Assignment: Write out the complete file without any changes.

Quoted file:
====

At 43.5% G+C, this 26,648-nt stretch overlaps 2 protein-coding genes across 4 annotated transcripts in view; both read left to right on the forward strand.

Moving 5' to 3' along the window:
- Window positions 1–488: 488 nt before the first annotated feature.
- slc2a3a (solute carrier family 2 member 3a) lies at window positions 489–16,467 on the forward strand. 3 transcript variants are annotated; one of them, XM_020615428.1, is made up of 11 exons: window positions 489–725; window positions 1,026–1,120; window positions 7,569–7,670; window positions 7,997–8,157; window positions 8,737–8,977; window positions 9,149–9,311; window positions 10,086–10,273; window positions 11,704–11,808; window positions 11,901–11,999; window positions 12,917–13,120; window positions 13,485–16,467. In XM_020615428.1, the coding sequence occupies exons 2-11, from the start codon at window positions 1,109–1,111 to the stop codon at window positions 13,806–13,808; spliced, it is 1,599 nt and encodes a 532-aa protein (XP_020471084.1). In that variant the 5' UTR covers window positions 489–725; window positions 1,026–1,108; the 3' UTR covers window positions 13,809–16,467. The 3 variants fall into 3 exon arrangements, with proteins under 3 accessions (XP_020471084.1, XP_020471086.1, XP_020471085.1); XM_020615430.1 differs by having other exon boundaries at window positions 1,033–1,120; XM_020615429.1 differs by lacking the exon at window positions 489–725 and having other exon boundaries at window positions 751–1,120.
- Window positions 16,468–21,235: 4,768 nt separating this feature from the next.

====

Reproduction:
At 43.5% G+C, this 26,648-nt stretch overlaps 2 protein-coding genes across 4 annotated transcripts in view; both read left to right on the forward strand.

Moving 5' to 3' along the window:
- Window positions 1–488: 488 nt before the first annotated feature.
- slc2a3a (solute carrier family 2 member 3a) lies at window positions 489–16,467 on the forward strand. 3 transcript variants are annotated; one of them, XM_020615428.1, is made up of 11 exons: window positions 489–725; window positions 1,026–1,120; window positions 7,569–7,670; window positions 7,997–8,157; window positions 8,737–8,977; window positions 9,149–9,311; window positions 10,086–10,273; window positions 11,704–11,808; window positions 11,901–11,999; window positions 12,917–13,120; window positions 13,485–16,467. In XM_020615428.1, the coding sequence occupies exons 2-11, from the start codon at window positions 1,109–1,111 to the stop codon at window positions 13,806–13,808; spliced, it is 1,599 nt and encodes a 532-aa protein (XP_020471084.1). In that variant the 5' UTR covers window positions 489–725; window positions 1,026–1,108; the 3' UTR covers window positions 13,809–16,467. The 3 variants fall into 3 exon arrangements, with proteins under 3 accessions (XP_020471084.1, XP_020471086.1, XP_020471085.1); XM_020615430.1 differs by having other exon boundaries at window positions 1,033–1,120; XM_020615429.1 differs by lacking the exon at window positions 489–725 and having other exon boundaries at window positions 751–1,120.
- Window positions 16,468–21,235: 4,768 nt separating this feature from the next.